U.S. Electoral Politics: February 2008 Archives

"sombrero" tip to the Unapologetic Mexican for this:

The pro-migrant blogosphere is buzzing about the presidential debates last night.  Culture Kitchen, Latina Lista, and the ImmigrationProf Blog all have commentary.  Everyone seems to be pretty happy about Clinton's and Obama's stance on immigration last night.  I'm going to rain on the parade. 


Seeing Clinton's persistent lead in the polls among Latin@ voters, and drawing criticism from some initially sympathetic sources for lackluster outreach efforts, the Obama campaign decided last week after Super Tuesday to guest blog on Marisa TreviƱo's site, Latina Lista.  The takeaway line for me is in the second paragraph below:

I also know that for women of all backgrounds, keeping their families together is a top priority. It is no secret that Latino families are being separated from their families every day in this country because of raids and deportation policies that do not take family and humanity into account when trying to enforce laws.
 

That's why when I'm President, I will put comprehensive immigration reform back on the nation's agenda during my first year in office, and I will not rest until it is passed once and for all.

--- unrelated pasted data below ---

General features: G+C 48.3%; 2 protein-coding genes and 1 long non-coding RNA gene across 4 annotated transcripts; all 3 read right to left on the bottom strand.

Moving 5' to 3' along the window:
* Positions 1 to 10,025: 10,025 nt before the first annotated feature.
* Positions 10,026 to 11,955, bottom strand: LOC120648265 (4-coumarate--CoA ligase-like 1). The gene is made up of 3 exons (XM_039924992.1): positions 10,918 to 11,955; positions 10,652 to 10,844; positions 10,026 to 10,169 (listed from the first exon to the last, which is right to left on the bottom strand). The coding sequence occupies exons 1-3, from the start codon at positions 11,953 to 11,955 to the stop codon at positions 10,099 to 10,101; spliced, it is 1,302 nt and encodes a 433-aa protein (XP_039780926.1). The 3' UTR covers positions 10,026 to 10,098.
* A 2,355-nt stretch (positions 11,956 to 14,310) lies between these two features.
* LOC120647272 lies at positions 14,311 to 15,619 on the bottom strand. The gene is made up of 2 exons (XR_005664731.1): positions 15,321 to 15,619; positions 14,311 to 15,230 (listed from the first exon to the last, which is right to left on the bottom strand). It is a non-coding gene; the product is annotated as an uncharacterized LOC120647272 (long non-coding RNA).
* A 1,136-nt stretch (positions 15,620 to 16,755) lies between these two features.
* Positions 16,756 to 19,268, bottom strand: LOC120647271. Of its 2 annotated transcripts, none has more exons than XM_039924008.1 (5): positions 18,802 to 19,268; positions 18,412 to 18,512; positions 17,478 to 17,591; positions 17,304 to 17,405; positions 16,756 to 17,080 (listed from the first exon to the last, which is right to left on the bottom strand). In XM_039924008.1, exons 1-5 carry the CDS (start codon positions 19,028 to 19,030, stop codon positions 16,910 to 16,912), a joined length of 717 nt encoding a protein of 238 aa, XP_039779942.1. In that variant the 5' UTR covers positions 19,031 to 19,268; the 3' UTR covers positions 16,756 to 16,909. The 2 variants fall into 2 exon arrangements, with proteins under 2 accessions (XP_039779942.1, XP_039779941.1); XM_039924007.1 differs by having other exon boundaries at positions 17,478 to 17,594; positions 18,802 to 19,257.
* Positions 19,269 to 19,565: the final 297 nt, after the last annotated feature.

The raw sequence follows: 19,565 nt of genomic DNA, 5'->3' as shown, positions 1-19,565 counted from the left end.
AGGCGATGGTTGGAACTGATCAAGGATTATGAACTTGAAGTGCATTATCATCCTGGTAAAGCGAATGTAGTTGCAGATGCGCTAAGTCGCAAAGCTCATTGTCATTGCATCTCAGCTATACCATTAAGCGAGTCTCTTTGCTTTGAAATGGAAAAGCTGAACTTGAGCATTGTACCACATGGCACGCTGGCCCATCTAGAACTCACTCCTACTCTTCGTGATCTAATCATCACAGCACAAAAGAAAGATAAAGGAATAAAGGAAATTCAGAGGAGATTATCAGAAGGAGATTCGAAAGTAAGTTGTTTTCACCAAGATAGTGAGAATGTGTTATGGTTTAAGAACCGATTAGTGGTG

I will take that as a campaign promise to work during his first year to enact comprehensive immigration reform, and I hope migrants and migrant advocates hold him to it. 

One of the last anti-migrant politicians that had a chance at winning the presidency will suspend his campaign, according to CNN.  I hope I don't need to remind people of Mitt Romney's contradictory deportation-only approach to undocumented migration that he made a centerpiece of his campaign.
See the introductory post I put up just as the polls opened for more information.

Under the assumptions that (a) a Democrat will win the White House this year and (b) that whoever is crowned the "winner" by the media after Super Tuesday will be the Democratic nominee (this second assumption may be on shakier ground than the first), tomorrow's primary election in selected states might be more important than the November general election. 

So from a pro-migrant, progressive perspective, which of the two leading Democratic candidates is preferable on the issue of immigration?  This blogger concludes that Obama--though far from perfect--is the better candidate for migrants.

Update: [Well, my assumption that Super Tuesday would be the end of the Democratic primary race was quite ill-informed.  I hope the rest of my observations hold up a little better.]